Great Stirrup Cay is a 268-acre island that is part of the Berry Islands in the Bahamas. Norwegian Cruise Line purchased the island from the Belcher Oil Company in 1977 and developed it into a private island for their cruise ship passengers
The northern part of the island has a sandy beach surrounded by rocks with snorkeling areas. The southern part features a helicopter airfield (with a sign reading “Great Stirrup Cay International Airport”), a large area without vegetation, and numerous concrete blocks. These are all remnants of a previous U.S. military installation and satellite tracking station.
Great Stirrup was a pirate hideout while the British settled in Nassau and the larger islands until 1815. This time marks the first documented settlers of Great Stirrup, and many of the structures from this settlement still stand today.
“Stirrup’s Cay” remained active during the American Civil War, as the Confederates wished to continue to export cotton to Europe. The island was used as a landfall for provisioning while Federal warships patrolled the area to thwart their efforts. After the abolition of slavery, the British began to slowly withdraw from the out island colonies, and the plantation at Great Stirrup was abandoned.
During World War II the United States, in an effort to protect its eastern shores, came to the Bahamas and Great Stirrup with a wide array of observational and defensive equipment. Among these were submersible cables, which were run along the ocean floor to listen for enemy submarines. Two “cable houses” still stand on the southeastern shore of the island, now overgrown by jungle. The United States Air Force later constructed a LORAC (LOng Range ACcuracy) radio-navigation station for use during the early space shuttle launches. This facility was later leased to Motorola and other private sector companies as contractors to the United States Air Force out of Patrick AFB near Satellite Beach, Florida. New, more accurate GPS technology made the station obsolete, and it was closed in 1991 and the antenna, equipment and radials were removed.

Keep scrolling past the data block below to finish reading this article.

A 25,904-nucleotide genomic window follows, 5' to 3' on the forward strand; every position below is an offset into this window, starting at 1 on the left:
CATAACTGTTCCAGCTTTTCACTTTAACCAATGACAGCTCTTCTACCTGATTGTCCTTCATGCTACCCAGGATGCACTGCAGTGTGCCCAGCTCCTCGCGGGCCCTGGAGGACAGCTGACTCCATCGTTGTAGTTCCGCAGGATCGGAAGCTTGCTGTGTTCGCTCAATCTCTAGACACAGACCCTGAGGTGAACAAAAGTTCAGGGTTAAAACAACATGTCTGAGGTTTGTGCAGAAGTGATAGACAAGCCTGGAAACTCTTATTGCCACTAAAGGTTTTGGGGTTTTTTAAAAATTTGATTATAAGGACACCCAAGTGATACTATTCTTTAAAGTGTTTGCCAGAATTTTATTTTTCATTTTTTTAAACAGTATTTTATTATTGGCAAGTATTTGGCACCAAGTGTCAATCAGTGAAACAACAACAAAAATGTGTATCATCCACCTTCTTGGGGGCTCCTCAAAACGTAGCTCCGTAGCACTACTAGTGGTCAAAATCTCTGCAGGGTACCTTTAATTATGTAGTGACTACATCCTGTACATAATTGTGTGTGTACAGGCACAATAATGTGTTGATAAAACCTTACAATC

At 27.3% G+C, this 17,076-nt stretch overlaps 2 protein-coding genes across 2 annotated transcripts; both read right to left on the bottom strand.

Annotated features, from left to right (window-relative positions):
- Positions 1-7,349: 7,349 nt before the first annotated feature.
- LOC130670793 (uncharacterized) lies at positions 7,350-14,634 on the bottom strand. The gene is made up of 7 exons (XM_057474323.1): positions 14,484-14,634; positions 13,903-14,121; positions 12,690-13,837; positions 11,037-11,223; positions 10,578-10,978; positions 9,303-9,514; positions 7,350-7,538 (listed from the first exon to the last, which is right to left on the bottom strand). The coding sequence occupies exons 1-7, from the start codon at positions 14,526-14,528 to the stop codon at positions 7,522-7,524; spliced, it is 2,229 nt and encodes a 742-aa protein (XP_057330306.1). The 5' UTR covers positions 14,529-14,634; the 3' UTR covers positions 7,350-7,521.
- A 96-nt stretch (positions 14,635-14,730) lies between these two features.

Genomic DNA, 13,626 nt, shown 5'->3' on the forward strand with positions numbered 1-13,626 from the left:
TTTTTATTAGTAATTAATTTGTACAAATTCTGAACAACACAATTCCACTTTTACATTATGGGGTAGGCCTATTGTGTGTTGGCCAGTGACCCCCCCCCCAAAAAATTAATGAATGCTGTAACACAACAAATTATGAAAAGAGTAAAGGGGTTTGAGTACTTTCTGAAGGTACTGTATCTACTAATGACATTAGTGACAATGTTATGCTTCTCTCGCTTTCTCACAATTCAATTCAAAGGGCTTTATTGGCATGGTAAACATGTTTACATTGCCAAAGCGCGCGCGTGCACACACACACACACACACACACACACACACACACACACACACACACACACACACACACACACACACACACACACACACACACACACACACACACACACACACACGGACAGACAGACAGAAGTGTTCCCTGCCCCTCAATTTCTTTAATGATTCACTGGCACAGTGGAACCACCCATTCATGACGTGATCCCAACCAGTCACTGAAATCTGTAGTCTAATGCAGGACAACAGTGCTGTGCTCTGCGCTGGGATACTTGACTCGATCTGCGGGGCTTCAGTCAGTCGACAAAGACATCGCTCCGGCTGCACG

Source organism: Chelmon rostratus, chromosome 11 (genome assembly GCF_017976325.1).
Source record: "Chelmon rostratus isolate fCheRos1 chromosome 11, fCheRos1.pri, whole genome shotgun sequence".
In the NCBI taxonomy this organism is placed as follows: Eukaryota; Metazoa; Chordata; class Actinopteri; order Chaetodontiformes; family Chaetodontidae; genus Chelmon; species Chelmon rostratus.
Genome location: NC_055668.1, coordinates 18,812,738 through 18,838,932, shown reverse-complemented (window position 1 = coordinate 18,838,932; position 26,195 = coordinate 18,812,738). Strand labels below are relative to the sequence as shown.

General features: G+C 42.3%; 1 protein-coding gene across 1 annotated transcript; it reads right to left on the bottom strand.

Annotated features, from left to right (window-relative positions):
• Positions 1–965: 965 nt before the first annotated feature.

Growing up on a dairy farm in southeastern Indiana, Gary traveled very little until midlife, when the opportunity became available to him.
Grabbing his camera and a bag full of equipment, he began his vision quest traveling to most areas of the United States and several countries abroad.
Along the way he collected several thousand photographs that he wants to share with everyone.
Gary decided the best way to accomplish his goal was to publish photo documentaries on the various areas of the world he has visited.
What will follow will be several photography books, who knows how many will wind up in his collection.
To contact Gary: